Thursday, December 05, 2013

Ready or Not in the Land of the Dying

I was sure he'd have died by now.

He was sliding fast last spring. I hoped he'd see his birthday in late June, but was positive he'd be gone by August.


Come his birthday, and he rallied. I mean, really rallied. Not just ceasing to slide, but returning to a place he hadn't been in many, many months.

  • He was awake for hours at a time.
  • He looked people in the eye.
  • He cracked his distinctive self-depreciating jokes.
  • He laughed and sang.
  • He thanked the caregivers for their help.
The visiting hospice nurse was shocked--pleased shocked. "Now I know why you all say he was such a great guy."

I couldn't help it. I began to fantasize.
  • He isn't dying, at least not soon. We'll have years together, yet. Good years. Awake, aware, and happy years.
This went on for about a week. Then he rapidly slid further than he'd been before--barely opening his eyes for more than a few minutes--mostly staying distant and unfocused.

But the damage was done.

When we first approached hospice, I was not remotely ready. I only tried it because they evaluate you after three months. If you aren't clearly dying, hospice kicks you out again. I figured that would happen to us.

It didn't.

One evaluation. Two. He was certified dying--even if at slower than the proscribed, gone-in-six-month rate.

Since the beginning, I'd assumed that when the time came I'd say, "I'm fine. Don't hold on just for me. It's okay."

That would be a proper monk-like attitude.

Now the time was imminent, I found I couldn't do it.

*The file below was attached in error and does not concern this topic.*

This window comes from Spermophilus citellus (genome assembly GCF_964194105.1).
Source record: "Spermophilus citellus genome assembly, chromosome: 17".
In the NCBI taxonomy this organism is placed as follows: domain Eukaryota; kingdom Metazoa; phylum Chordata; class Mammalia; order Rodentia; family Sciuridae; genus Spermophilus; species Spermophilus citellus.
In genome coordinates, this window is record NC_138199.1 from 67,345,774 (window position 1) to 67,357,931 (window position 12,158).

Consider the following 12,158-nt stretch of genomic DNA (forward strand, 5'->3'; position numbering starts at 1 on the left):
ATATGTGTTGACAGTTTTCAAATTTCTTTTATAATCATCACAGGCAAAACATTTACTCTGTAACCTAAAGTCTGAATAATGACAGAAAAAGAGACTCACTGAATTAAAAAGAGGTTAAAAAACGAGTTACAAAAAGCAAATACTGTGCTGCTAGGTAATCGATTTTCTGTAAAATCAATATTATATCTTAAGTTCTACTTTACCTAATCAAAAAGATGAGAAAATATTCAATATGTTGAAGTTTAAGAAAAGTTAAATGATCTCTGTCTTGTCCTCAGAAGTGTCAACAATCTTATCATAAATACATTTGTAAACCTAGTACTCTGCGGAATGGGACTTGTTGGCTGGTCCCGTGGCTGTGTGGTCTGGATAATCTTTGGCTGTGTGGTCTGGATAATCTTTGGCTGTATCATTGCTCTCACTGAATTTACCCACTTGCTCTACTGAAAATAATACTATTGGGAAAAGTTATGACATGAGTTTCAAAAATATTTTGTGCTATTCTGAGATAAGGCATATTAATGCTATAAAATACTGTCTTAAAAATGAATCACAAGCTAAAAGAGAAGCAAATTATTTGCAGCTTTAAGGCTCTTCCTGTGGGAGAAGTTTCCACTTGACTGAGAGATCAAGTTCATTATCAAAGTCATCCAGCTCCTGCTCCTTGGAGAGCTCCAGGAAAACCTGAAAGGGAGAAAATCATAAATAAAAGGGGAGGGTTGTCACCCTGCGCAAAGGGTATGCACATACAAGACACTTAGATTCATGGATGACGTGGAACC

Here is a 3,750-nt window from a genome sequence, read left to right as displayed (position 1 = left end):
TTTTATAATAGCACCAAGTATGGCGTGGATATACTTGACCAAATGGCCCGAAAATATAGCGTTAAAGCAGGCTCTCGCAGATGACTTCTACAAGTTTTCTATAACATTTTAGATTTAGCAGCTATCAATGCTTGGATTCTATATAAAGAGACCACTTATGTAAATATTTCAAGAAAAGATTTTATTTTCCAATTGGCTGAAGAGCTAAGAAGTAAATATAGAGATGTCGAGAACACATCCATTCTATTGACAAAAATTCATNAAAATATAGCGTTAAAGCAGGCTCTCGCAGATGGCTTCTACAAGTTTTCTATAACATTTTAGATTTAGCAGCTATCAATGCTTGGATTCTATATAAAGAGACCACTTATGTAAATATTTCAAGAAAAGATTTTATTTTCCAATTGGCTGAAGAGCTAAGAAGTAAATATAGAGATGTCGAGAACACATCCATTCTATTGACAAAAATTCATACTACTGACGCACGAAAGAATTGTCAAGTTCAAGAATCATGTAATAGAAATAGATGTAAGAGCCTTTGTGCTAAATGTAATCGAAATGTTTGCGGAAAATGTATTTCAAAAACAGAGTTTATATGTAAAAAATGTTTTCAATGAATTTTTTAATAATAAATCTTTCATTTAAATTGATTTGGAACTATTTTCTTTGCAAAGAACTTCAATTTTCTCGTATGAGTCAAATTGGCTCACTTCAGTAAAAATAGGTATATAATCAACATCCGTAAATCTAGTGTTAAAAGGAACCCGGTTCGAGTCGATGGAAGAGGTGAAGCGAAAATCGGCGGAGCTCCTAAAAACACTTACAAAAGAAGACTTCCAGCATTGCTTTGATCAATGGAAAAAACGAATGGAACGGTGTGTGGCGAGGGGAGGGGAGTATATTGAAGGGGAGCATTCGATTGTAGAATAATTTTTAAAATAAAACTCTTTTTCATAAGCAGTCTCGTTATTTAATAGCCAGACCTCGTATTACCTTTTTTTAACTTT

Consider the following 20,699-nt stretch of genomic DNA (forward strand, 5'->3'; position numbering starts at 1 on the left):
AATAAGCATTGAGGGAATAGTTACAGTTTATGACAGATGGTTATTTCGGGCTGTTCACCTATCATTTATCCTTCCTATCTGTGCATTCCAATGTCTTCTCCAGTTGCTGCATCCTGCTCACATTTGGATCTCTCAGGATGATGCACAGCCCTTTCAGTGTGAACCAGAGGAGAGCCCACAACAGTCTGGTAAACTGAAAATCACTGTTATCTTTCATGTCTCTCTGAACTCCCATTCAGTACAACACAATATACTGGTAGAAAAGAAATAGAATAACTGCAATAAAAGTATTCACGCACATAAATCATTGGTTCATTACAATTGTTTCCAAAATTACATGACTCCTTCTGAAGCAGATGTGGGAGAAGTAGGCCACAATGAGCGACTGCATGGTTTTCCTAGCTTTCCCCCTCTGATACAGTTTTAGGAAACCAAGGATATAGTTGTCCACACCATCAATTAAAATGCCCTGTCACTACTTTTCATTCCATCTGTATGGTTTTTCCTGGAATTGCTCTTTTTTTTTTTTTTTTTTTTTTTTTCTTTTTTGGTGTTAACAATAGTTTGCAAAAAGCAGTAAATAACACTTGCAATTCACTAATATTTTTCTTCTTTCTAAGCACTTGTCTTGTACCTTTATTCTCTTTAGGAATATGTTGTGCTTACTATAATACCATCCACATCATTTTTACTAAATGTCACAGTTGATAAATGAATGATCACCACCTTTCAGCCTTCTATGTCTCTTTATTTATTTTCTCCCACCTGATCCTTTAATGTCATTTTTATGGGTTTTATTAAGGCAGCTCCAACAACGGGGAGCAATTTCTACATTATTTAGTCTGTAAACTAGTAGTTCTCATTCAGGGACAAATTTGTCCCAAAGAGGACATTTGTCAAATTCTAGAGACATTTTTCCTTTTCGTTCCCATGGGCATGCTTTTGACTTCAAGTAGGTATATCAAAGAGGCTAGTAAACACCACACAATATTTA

I wasn't fine. It wasn't okay. I desperately wanted him to hang on for me.

My whole mind and body screamed, "Don't go. We were supposed to be together for many more years. Don't leave me."

Nine months passed. A third evaluation. Still, hospice kept us. And I changed. I began to feel that I could let go.

Listening to his cries of confused pain in response to the most benign bodily care--a wipe on the chin, for example--that helped. The stress of life with caregivers also helped --selfish as that may be.

Mostly, time helped. I just got used to the idea again.

Then came the day he said he was dying. Right then. I found myself saying, "Don't worry about me. I'll be fine."

It was true. With my whole heart and body, I knew I would be fine. I was finally ready. What a relief.

Until his birthday rally.

Now, that is a lie.

Five months and several hospice evaluations later, my only thought is: 

"Please, don't leave me. Not yet. I can't live without you."

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